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OklahomaMAT Monthly Newsletter

The most recent three OklahomaMAT monthly Newsletters are available now, click HERE!

Register Today! Fundamentals of Addiction Medicine ECHO Begins Dec 4

The American Society of Addiction Medicine (ASAM) and the University of New Mexico Project ECHO are hosting the next FAME series starting December 4th. This FREE series will be held weekly on Tuesdays, 10:00AM – 12:00PM (CT)  Register now! For more details, click HERE!

ASAM Fundamentals of Addiction Medicine 40-Hour CME Program is Available for FREE!

As an OklahomaMAT provider, you can access the ASAM Fundamentals of Addiction Medicine 40-Hour CME Program at no cost. Participants will learn how to recognize, screen, treat and refer patients with substance use disorders. If you have not received an email to confirm your registration, please email: OklahomaMAT@air.org.

Treatment WORKS!

Read provider clinical success stories in the treatment of opioid use disorder from ASAM and the Providers Clinical Support System. These stories from the field will provide you with context on how buprenorphine and other measures are helping to curb the epidemic.

Welcome

Welcome to the Oklahoma Medication-Assisted Treatment (MAT) Expansion Project. This project aims to expand access to MAT for persons with opioid use disorder (OUD) by training and supporting rural primary care practices in Oklahoma. Medication-Assisted Treatment is an evidence-based strategy for treating persons with OUD. MAT combines the use of medications with counseling and behavior therapies to provide a whole-patient approach to treatment.

About Oklahoma Rural MAT Expansion

The Problem

Prescription drug overdoses kill nearly two Oklahomans per day.
In many rural Oklahoma counties, opioids account for more than half of drug overdose deaths.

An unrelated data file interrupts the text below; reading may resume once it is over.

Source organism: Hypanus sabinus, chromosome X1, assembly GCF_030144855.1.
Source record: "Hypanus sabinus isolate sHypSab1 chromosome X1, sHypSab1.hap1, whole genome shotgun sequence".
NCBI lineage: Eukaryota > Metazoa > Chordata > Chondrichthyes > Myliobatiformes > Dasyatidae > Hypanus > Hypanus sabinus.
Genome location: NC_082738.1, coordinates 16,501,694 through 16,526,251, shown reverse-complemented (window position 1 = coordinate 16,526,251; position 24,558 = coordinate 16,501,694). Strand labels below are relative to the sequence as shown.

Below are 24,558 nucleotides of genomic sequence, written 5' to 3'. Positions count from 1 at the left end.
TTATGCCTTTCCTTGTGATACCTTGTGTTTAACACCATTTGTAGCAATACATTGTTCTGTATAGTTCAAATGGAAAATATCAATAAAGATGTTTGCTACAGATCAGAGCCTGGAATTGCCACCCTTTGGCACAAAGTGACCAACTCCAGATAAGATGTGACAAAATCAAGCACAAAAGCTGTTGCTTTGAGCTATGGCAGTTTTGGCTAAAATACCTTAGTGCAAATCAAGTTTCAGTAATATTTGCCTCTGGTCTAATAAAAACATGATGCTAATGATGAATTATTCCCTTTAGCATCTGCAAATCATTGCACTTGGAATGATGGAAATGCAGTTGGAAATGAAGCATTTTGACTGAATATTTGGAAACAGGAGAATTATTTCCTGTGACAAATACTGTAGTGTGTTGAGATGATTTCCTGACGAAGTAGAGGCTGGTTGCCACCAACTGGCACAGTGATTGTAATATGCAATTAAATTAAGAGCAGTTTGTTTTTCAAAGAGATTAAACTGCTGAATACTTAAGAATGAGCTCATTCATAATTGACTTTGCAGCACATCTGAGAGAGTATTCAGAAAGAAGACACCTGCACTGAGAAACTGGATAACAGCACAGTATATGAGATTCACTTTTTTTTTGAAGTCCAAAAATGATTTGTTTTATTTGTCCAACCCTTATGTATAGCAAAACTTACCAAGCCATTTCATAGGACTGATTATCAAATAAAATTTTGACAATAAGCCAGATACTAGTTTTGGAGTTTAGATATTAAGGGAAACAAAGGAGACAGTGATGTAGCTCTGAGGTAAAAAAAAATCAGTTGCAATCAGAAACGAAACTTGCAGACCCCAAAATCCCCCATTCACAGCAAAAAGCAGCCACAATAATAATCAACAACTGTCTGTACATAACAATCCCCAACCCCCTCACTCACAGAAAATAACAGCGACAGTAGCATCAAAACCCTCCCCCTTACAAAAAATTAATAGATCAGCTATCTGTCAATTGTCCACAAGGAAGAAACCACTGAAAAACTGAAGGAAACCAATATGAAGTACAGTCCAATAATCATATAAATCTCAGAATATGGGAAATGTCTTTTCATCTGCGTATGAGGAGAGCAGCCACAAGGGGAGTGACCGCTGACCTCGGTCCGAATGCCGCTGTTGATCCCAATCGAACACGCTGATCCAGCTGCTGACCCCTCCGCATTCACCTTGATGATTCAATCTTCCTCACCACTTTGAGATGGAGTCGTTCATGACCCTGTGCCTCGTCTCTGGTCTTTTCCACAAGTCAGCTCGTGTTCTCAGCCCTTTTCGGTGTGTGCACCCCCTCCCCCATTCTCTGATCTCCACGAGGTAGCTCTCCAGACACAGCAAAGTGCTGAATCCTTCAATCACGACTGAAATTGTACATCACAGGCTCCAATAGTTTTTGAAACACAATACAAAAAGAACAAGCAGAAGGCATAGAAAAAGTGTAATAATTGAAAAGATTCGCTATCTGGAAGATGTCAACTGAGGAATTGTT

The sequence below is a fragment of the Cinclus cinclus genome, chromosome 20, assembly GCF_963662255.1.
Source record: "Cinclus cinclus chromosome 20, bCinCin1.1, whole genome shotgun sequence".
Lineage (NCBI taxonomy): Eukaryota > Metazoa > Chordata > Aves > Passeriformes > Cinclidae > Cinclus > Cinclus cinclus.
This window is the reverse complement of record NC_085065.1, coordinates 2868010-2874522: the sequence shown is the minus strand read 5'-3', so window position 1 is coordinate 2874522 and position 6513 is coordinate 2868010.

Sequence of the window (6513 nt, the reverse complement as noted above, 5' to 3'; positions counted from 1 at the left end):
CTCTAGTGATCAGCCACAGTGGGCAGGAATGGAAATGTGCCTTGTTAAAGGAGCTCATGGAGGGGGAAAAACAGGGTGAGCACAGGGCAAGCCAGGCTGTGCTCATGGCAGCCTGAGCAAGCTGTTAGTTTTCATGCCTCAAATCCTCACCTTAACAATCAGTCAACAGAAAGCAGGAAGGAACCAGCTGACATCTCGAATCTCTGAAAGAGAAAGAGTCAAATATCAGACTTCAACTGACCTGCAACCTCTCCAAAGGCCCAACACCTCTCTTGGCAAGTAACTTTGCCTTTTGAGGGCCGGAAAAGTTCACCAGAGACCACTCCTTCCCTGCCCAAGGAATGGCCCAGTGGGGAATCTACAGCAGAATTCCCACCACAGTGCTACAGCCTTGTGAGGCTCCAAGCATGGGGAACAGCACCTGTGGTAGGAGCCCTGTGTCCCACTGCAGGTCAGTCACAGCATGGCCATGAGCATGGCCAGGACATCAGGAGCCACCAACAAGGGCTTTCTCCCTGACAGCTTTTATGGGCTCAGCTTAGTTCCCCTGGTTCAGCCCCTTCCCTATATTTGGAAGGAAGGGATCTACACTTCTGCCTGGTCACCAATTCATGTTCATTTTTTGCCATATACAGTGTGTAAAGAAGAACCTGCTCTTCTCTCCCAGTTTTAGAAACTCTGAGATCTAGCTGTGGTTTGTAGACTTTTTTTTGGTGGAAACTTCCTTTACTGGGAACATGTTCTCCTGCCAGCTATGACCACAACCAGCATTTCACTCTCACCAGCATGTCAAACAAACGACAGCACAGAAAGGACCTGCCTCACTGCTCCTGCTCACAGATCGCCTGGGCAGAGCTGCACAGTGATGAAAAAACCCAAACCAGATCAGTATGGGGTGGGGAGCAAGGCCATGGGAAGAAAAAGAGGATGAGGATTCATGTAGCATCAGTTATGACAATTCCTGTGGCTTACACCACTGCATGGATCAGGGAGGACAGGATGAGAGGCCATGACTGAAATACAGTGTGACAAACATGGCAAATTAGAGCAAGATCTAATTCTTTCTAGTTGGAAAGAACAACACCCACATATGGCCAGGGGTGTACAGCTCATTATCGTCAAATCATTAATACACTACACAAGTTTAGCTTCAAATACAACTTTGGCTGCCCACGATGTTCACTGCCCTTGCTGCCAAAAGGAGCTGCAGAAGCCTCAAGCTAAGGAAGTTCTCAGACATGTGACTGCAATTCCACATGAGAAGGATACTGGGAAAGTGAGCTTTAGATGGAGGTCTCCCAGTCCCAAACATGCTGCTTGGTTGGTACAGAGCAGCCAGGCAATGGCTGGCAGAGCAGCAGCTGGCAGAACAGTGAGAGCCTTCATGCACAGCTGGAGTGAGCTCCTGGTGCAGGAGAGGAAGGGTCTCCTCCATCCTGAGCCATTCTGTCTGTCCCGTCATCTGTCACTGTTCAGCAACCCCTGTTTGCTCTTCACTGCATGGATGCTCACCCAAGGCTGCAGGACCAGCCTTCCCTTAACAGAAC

Oklahoma lacks access to treatment for OUD, particularly in rural areas where there are few primary care
providers trained to identify and treat people who are opioid dependent. Many Oklahoma providers are
concerned about the devastating effect on their patients and communities.
However, many providers also feel overwhelmed at the prospect of offering treatment for OUD in their own practice.
Click here for more information about opioid addiction in Oklahoma.

What We Offer

We offer practical, hands-on assistance to you and your office team through training, case-based
consultations with addiction specialists, and mentoring from experienced medication-assisted treatment providers.
Primary care physicians, nurse practitioners and physician assistants can receive certification and appropriate
waivers to treat and manage opioid dependent patients in the office setting. Practices will receive a stipend to
facilitate data collection for a planned evaluation of the project.
Find out if your practice is eligible to participate.

Who is offering this program?

The American Institutes for Research (AIR) is leading this project in partnership
with the state of Oklahoma, the ECHO Institute at the University of New Mexico
Health Sciences Center, and the American Society of Addiction Medicine. This
project is supported by grant R18HS025067 from the Agency for Healthcare
Research and Quality, an agency of the U.S. Department of Health and Human
Services. (Click here to learn more about partners )


Contact Us


Join Today! To complete our brief eligibility screening form, please visit
https://www.surveymonkey.com/r/OklahomaMAT

Want to learn more about the project? If you'd like to listen to a recording of our informational webinar, entitled "Medication-Assisted Treatment in Rural Oklahoma," please follow this link.Sign up for an informational webinar with the project team and our consulting physicians.


If you have any questions, please contact the AIR team at:
OklahomaMAT@air.org
or, Phone: 866-236-4285

This project is supported by grant number R18HS025067 from the Agency for Healthcare Research and Quality, an agency of the U.S. Department of Health and Human Services. The content of this website is solely the responsibility of the authors and does not necessarily represent the official views of the Agency for Healthcare Research and Quality.